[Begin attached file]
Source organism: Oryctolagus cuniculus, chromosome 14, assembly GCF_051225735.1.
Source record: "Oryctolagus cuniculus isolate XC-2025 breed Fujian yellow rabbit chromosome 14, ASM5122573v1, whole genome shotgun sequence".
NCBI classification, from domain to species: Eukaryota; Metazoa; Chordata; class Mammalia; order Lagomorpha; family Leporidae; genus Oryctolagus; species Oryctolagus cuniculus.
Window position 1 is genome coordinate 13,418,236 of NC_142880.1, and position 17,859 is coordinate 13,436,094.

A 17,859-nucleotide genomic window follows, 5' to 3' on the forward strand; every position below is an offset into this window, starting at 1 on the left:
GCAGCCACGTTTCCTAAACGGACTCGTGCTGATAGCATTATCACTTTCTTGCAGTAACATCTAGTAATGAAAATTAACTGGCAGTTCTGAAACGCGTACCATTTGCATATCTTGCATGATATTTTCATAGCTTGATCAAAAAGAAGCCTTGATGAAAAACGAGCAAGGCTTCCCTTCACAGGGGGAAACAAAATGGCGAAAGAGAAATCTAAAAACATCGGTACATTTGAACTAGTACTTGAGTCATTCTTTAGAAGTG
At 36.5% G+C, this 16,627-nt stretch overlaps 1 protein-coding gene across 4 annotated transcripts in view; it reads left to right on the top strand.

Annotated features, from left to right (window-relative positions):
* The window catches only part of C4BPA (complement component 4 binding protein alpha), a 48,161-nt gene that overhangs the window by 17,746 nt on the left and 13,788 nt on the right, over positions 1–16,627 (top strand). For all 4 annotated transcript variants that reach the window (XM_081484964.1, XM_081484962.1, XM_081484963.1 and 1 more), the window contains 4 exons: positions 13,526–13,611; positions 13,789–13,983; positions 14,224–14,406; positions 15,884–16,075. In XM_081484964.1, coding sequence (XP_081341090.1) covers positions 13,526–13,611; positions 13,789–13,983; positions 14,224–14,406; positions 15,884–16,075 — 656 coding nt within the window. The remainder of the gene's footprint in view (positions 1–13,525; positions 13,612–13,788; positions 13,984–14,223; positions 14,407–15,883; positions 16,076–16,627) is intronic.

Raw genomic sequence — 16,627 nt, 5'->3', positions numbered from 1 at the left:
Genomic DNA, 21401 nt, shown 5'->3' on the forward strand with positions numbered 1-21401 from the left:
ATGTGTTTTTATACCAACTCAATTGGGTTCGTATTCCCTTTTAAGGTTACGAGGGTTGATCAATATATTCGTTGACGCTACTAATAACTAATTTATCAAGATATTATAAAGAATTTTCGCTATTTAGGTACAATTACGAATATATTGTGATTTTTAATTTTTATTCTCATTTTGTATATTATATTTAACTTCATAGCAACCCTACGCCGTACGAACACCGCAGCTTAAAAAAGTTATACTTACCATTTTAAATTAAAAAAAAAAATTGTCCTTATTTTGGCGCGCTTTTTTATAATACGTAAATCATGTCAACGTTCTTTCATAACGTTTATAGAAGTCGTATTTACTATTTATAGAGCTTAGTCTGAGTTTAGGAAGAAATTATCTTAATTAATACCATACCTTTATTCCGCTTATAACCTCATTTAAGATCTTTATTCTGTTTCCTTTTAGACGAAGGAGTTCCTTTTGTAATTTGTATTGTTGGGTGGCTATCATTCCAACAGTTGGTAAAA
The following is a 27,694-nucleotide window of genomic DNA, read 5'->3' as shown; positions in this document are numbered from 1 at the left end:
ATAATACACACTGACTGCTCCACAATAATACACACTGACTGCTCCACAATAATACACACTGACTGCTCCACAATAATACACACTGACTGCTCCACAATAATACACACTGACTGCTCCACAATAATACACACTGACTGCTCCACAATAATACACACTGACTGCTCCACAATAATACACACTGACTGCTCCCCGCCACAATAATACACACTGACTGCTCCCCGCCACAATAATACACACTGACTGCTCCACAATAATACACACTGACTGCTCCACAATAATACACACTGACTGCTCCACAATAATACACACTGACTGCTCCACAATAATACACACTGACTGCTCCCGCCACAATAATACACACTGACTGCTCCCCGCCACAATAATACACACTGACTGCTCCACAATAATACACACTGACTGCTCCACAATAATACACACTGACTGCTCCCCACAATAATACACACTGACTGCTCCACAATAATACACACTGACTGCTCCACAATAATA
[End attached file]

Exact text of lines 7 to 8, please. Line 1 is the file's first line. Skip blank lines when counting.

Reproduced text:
At 36.5% G+C, this 16,627-nt stretch overlaps 1 protein-coding gene across 4 annotated transcripts in view; it reads left to right on the top strand.

Annotated features, from left to right (window-relative positions):